Iceland’s Bárðarbunga volcano system was racked by four large earthquakes at the end of October. The rumbles, reported as magnitudes 3.9, 3.2, 4.7, and 4.7, are a sign that pressure is building up in the volcano’s magma chamber.”Pressure in the system is increasing, that’s for sure,” says Sara Barsotti, the volcanic hazards coordinator at the Icelandic Meterological Office. This will eventually lead to an eruption, but Barsotti says it’s hard to say when that could happen, or how big the eruption might be.
This volcano could be particularly dangerous if it erupts, since it’s sitting partly beneath Europe’s largest ice cap, Vatnajökull. Volcanoes that erupt under ice can be highly explosive and produce lots of fine ash. When Iceland’s Eyjafjallajökull volcano erupted in 2010, its ash clouds wreaked havoc with air travel worldwide.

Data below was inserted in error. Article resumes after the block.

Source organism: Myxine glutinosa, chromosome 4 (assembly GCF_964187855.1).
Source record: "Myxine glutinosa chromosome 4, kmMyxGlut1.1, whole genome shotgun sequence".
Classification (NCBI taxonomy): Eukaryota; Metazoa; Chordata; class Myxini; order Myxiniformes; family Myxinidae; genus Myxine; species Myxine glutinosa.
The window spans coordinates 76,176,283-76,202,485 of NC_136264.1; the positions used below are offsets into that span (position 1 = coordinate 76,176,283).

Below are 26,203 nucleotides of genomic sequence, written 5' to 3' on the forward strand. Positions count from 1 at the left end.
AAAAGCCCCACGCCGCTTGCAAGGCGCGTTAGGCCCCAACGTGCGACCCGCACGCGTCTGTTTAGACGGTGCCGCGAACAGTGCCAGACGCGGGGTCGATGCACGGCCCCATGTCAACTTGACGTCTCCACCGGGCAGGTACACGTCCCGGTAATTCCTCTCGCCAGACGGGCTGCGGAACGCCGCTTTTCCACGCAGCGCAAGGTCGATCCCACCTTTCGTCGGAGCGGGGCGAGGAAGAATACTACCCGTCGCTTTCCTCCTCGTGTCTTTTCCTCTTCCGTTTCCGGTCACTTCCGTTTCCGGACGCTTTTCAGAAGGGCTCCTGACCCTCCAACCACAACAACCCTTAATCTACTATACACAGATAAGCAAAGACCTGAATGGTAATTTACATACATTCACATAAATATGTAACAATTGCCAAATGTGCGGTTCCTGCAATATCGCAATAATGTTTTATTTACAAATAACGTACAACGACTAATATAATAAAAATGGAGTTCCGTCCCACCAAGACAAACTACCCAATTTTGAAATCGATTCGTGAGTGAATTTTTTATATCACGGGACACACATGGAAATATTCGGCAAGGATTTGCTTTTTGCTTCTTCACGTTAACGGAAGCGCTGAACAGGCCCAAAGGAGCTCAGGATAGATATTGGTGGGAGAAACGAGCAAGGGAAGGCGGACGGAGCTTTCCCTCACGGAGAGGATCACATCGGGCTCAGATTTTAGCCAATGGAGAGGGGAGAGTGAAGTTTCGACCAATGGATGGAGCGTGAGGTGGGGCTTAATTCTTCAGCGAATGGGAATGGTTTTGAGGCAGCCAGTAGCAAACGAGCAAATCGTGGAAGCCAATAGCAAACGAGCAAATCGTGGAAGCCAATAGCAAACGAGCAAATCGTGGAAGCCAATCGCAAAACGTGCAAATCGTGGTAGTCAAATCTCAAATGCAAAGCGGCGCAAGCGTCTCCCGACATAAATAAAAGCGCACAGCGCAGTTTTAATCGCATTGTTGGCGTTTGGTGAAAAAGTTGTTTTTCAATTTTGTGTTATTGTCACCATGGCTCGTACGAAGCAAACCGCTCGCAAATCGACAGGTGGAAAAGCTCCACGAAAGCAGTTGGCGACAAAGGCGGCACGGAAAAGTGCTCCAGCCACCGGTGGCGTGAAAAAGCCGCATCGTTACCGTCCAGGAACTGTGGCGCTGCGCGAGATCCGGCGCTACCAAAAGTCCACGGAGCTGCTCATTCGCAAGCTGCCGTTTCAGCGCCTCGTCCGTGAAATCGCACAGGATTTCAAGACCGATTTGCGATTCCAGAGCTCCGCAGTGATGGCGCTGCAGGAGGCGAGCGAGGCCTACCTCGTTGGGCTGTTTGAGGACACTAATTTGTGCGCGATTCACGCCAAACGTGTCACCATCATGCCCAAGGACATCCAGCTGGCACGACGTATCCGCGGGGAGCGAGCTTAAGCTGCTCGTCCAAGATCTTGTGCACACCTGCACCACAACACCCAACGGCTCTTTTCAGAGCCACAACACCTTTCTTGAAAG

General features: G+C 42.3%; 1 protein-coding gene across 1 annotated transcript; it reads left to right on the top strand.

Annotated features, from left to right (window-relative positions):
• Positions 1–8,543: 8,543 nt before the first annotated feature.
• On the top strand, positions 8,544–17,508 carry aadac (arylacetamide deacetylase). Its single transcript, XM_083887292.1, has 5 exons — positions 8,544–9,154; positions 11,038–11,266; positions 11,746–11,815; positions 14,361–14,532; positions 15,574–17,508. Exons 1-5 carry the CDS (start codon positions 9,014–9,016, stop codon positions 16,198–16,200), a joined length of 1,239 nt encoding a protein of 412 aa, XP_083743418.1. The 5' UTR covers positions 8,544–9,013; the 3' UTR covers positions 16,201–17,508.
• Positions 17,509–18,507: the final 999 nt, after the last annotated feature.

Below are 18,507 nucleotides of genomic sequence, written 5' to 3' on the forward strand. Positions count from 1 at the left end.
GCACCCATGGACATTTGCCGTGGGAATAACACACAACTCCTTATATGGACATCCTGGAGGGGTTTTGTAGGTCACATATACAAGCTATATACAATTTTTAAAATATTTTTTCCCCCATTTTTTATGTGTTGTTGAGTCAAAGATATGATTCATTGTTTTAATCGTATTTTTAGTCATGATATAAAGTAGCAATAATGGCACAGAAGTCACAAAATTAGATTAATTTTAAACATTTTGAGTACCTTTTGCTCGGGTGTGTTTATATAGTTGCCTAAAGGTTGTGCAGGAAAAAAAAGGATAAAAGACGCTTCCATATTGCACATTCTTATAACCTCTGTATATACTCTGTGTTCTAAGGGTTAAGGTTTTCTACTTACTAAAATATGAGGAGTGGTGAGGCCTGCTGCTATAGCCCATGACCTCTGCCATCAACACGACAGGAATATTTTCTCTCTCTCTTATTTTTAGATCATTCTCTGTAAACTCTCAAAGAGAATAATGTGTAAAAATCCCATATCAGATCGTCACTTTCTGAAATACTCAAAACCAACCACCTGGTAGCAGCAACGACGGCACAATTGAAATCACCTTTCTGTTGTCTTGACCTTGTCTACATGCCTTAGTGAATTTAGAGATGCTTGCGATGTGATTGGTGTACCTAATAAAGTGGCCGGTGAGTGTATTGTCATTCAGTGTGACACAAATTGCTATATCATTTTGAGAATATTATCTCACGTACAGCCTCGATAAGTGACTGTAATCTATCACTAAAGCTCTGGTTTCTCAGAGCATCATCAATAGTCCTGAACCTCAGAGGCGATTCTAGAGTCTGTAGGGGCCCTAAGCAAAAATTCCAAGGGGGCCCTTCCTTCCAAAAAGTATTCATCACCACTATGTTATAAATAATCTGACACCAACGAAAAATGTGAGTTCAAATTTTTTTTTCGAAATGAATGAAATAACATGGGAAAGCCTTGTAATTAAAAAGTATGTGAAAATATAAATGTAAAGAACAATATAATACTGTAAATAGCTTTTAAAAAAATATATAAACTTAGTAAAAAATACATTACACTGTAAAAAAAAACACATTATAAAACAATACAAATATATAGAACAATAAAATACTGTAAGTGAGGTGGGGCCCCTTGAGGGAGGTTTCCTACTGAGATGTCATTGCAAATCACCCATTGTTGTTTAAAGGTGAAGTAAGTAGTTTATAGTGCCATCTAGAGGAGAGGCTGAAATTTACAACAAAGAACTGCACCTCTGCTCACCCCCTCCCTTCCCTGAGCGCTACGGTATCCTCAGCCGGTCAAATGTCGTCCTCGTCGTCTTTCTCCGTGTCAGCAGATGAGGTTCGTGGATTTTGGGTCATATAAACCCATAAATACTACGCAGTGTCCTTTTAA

Earthquakes happen when waves of energy move through a solid, says Ben Edwards, a geology professor at Dickinson College in Pennsylvania. But they don’t necessarily mean a volcano is going to explode immediately. Measuring 6,591 feet above sea level in Iceland’s Vatnajökull National Park, Bárðarbunga is one of the largest, most active volcanoes on the island.
“Once a volcano starts erupting, we can track it better than when it’s not erupting,” Edwards says. “You kind of have to wait until nature does what it’s going to do.”